Growing your own perennials from seed

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Many gardeners start vegetables, annual flowers and herbs from seeds, either indoors or directly in the garden. However, have you ever considered growing your own perennials from seed?

Perennial plants are defined as plants that live for more than two growing seasons. Tender perennials may live only three years while other perennials return each year, sometimes for decades.

The leaves of herbaceous perennials die back in winter, but the roots remain in the ground, often with buds or stems at or just below ground level. When the conditions are optimal, the plant sends out new shoots and its growth cycle begins again.

Typically, perennials are purchased as established plants in various container sizes from nurseries or garden centers. Or you may be lucky enough to receive plant divisions from friends or neighbors. These should be bare-rooted to avoid the spread of jumping worm.

What if you wanted 25 black-eyed Susans (Rudbeckia spp.) to fill in a large pollinator-friendly perennial bed? Advantages of starting your own plants from seed are certainly economic. The cost of purchasing one packet of seeds and some growing medium is far less than purchasing that many plants.

The seed packet will include information identifying the plant as a perennial, its bloom time, mature size and light preferences. Photo by Amy Simone

Yet another benefit of growing your own is knowing the origin of the plant that you are putting in your garden. Given the pest and disease pressures that have afflicted our gardens recently, that is true peace of mind.

As you peruse the racks of seeds in the garden centers, pay close attention to the information on each seed packet. It will indicate if the plant is a perennial and will provide all the information regarding the plant’s desired light conditions, mature height, planting distances, bloom times and any special germination tips.

Columbine (Aquilegia spp.), pinks (Dianthus spp.), catmint (Nepeta spp.), purple coneflower (Echinacea spp.), Beardtongue (Penstemon spp.), delphinium (Delphinium spp.), yarrow (Achillea spp.) and tickseed (Coreopsis spp.) are just some examples of perennial seeds that you may find.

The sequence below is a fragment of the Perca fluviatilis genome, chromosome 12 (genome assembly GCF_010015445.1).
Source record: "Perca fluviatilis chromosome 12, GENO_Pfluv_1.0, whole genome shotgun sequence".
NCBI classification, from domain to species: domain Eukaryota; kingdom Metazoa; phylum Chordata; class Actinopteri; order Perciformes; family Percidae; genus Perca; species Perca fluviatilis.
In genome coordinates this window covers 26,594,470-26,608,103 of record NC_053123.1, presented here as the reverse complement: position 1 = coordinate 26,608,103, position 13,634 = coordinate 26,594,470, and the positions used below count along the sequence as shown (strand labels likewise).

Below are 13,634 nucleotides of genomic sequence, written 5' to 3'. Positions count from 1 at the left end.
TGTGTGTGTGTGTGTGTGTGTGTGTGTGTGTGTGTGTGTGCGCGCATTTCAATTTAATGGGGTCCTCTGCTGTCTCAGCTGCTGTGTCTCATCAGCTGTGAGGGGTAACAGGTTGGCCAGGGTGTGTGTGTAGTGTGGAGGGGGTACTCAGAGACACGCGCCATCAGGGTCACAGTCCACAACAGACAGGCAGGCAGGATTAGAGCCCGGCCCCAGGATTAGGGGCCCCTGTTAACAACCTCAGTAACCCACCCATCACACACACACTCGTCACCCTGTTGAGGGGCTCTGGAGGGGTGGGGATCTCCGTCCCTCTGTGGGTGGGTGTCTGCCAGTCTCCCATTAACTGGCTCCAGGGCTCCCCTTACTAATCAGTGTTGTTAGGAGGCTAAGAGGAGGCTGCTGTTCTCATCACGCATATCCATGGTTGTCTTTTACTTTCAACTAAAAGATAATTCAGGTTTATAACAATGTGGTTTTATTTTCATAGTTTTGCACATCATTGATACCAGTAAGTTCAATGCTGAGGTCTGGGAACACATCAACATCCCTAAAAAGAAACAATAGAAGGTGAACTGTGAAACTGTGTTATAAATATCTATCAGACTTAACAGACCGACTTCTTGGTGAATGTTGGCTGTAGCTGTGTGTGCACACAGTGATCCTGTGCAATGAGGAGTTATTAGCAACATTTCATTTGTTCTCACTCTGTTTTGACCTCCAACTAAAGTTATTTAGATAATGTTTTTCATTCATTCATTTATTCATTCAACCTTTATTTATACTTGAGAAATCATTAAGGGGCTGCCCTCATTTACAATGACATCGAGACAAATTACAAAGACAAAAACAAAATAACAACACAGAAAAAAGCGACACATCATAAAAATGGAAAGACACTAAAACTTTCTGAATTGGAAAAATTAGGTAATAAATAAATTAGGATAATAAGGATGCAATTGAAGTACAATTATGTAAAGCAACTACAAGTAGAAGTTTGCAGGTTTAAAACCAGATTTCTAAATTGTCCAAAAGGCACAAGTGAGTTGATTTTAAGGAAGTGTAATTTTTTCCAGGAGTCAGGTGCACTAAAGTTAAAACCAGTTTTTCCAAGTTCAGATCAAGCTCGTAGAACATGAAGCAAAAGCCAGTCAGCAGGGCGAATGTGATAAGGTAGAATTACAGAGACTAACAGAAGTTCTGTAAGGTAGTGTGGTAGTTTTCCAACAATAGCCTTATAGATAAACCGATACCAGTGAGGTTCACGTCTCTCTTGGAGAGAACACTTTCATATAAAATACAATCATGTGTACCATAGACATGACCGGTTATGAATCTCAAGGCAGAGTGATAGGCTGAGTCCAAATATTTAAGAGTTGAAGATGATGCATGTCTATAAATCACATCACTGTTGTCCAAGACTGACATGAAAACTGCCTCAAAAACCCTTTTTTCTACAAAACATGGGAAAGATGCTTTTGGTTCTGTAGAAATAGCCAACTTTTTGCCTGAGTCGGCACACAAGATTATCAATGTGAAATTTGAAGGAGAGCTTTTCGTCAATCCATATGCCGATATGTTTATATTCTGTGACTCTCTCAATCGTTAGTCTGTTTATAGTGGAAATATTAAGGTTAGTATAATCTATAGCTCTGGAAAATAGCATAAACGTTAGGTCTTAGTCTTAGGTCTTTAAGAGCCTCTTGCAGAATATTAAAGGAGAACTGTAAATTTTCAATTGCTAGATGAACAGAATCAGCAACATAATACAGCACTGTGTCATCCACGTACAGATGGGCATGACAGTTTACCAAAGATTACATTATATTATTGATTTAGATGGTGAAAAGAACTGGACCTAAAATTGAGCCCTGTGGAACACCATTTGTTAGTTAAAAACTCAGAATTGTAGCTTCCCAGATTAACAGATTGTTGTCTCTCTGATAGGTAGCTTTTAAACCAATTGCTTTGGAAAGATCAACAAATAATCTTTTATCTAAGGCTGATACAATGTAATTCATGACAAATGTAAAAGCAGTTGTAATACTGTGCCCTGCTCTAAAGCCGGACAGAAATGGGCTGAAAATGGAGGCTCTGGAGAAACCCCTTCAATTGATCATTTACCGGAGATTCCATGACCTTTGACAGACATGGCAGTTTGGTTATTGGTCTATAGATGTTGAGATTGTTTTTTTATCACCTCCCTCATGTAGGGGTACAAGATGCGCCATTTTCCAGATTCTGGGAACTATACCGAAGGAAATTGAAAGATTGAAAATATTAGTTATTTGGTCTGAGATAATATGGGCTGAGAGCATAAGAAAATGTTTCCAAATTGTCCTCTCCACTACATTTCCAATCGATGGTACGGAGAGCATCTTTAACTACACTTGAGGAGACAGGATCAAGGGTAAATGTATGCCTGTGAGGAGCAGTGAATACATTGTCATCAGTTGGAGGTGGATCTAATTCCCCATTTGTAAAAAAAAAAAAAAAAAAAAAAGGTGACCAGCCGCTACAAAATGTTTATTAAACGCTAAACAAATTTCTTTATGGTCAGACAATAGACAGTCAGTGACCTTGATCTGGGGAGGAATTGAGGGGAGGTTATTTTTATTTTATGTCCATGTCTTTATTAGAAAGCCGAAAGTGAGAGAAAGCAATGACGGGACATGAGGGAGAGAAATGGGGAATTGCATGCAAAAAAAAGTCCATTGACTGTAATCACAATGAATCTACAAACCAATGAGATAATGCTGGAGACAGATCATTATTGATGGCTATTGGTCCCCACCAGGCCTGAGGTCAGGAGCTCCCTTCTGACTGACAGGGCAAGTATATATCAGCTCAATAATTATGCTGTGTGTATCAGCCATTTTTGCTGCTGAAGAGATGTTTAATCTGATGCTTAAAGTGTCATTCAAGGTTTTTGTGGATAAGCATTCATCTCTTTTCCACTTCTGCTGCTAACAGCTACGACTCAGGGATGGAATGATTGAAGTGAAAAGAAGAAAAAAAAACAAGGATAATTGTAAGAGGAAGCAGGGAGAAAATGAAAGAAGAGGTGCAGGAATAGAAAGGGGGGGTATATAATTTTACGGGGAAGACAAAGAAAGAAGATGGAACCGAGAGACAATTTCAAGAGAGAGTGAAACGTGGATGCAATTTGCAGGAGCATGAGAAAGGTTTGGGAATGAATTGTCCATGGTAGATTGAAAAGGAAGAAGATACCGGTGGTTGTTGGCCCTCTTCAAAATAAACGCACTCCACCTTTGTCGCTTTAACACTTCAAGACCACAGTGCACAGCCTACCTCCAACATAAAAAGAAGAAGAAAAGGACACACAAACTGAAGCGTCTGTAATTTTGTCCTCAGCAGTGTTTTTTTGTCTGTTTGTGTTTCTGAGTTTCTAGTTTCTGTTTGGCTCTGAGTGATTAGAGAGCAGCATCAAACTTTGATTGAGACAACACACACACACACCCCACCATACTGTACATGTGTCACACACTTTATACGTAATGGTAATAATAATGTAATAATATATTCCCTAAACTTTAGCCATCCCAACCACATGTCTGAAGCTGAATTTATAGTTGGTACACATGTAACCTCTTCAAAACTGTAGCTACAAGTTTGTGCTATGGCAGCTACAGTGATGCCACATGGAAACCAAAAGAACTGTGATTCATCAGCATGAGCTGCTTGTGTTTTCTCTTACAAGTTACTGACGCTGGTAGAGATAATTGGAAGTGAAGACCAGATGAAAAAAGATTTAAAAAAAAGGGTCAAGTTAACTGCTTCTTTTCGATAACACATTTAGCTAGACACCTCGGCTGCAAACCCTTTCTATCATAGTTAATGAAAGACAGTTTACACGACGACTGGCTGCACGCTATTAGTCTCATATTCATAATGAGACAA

The seed packet also contains information on timeframes for sowing seeds inside and outside, as well as the recommended method. If starting seeds inside, consider that the seedlings will need to be transplanted as they grow. You should also ensure that your light source can cover all of the plants as that area expands.

When sowing seeds directly in the garden, it is helpful to insert a plant marker with the plant name and planting date. Protecting the area with a physical barrier such as a floating row cover can give the tender young seedlings a chance against the little creatures in your yard looking for a snack. You can remove the protection once the plants get bigger and stronger.

Keep in mind that those seedlings that began as tiny seeds will become mature-sized plants, many within two or three years. Therefore, when transplanting your starts or sowing seeds directly, space them to accommodate their future growth.

With a little patience and considerably less money, you can enjoy a yard’s worth of perennial plants for years to come.

by Amy Simone, Extension Master Gardener, UVM

Featured photo: Several varieties of perennial plants are easy to start indoors from seed. Photo by Amy Simone

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